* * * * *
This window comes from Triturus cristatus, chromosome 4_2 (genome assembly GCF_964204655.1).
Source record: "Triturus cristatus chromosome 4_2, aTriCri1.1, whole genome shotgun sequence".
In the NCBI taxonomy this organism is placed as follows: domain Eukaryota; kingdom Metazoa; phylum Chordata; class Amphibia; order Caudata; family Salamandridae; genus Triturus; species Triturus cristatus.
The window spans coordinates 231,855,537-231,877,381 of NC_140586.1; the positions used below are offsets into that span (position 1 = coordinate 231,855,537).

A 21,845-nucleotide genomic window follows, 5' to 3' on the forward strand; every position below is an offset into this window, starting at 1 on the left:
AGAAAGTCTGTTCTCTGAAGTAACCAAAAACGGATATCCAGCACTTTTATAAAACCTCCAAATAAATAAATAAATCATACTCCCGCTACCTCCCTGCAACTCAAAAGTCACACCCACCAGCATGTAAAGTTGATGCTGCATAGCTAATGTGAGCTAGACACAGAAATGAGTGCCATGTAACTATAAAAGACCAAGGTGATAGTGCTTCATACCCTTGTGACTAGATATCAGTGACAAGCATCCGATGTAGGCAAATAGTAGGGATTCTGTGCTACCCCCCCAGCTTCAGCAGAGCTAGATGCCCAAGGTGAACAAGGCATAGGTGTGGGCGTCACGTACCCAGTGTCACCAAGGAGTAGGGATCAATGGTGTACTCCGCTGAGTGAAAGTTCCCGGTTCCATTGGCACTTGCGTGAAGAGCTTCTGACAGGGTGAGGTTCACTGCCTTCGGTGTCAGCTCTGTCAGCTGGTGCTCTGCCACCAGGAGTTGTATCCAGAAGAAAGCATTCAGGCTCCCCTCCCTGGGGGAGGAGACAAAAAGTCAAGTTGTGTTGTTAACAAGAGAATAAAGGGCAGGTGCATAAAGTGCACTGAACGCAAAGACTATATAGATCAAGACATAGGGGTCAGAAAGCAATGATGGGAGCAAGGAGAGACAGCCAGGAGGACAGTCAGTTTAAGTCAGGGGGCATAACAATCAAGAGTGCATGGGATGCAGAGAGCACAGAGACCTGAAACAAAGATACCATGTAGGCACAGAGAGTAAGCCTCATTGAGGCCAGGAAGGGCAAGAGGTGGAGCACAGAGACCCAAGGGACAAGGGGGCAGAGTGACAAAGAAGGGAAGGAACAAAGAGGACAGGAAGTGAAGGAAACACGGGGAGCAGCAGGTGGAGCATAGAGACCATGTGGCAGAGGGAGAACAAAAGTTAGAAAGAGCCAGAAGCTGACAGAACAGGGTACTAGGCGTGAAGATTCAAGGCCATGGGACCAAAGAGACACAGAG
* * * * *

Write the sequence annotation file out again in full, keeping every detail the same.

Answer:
This window comes from Triturus cristatus, chromosome 4_2 (genome assembly GCF_964204655.1).
Source record: "Triturus cristatus chromosome 4_2, aTriCri1.1, whole genome shotgun sequence".
In the NCBI taxonomy this organism is placed as follows: domain Eukaryota; kingdom Metazoa; phylum Chordata; class Amphibia; order Caudata; family Salamandridae; genus Triturus; species Triturus cristatus.
The window spans coordinates 231,855,537-231,877,381 of NC_140586.1; the positions used below are offsets into that span (position 1 = coordinate 231,855,537).

A 21,845-nucleotide genomic window follows, 5' to 3' on the forward strand; every position below is an offset into this window, starting at 1 on the left:
AGAAAGTCTGTTCTCTGAAGTAACCAAAAACGGATATCCAGCACTTTTATAAAACCTCCAAATAAATAAATAAATCATACTCCCGCTACCTCCCTGCAACTCAAAAGTCACACCCACCAGCATGTAAAGTTGATGCTGCATAGCTAATGTGAGCTAGACACAGAAATGAGTGCCATGTAACTATAAAAGACCAAGGTGATAGTGCTTCATACCCTTGTGACTAGATATCAGTGACAAGCATCCGATGTAGGCAAATAGTAGGGATTCTGTGCTACCCCCCCAGCTTCAGCAGAGCTAGATGCCCAAGGTGAACAAGGCATAGGTGTGGGCGTCACGTACCCAGTGTCACCAAGGAGTAGGGATCAATGGTGTACTCCGCTGAGTGAAAGTTCCCGGTTCCATTGGCACTTGCGTGAAGAGCTTCTGACAGGGTGAGGTTCACTGCCTTCGGTGTCAGCTCTGTCAGCTGGTGCTCTGCCACCAGGAGTTGTATCCAGAAGAAAGCATTCAGGCTCCCCTCCCTGGGGGAGGAGACAAAAAGTCAAGTTGTGTTGTTAACAAGAGAATAAAGGGCAGGTGCATAAAGTGCACTGAACGCAAAGACTATATAGATCAAGACATAGGGGTCAGAAAGCAATGATGGGAGCAAGGAGAGACAGCCAGGAGGACAGTCAGTTTAAGTCAGGGGGCATAACAATCAAGAGTGCATGGGATGCAGAGAGCACAGAGACCTGAAACAAAGATACCATGTAGGCACAGAGAGTAAGCCTCATTGAGGCCAGGAAGGGCAAGAGGTGGAGCACAGAGACCCAAGGGACAAGGGGGCAGAGTGACAAAGAAGGGAAGGAACAAAGAGGACAGGAAGTGAAGGAAACACGGGGAGCAGCAGGTGGAGCATAGAGACCATGTGGCAGAGGGAGAACAAAAGTTAGAAAGAGCCAGAAGCTGACAGAACAGGGTACTAGGCGTGAAGATTCAAGGCCATGGGACCAAAGAGACACAGAG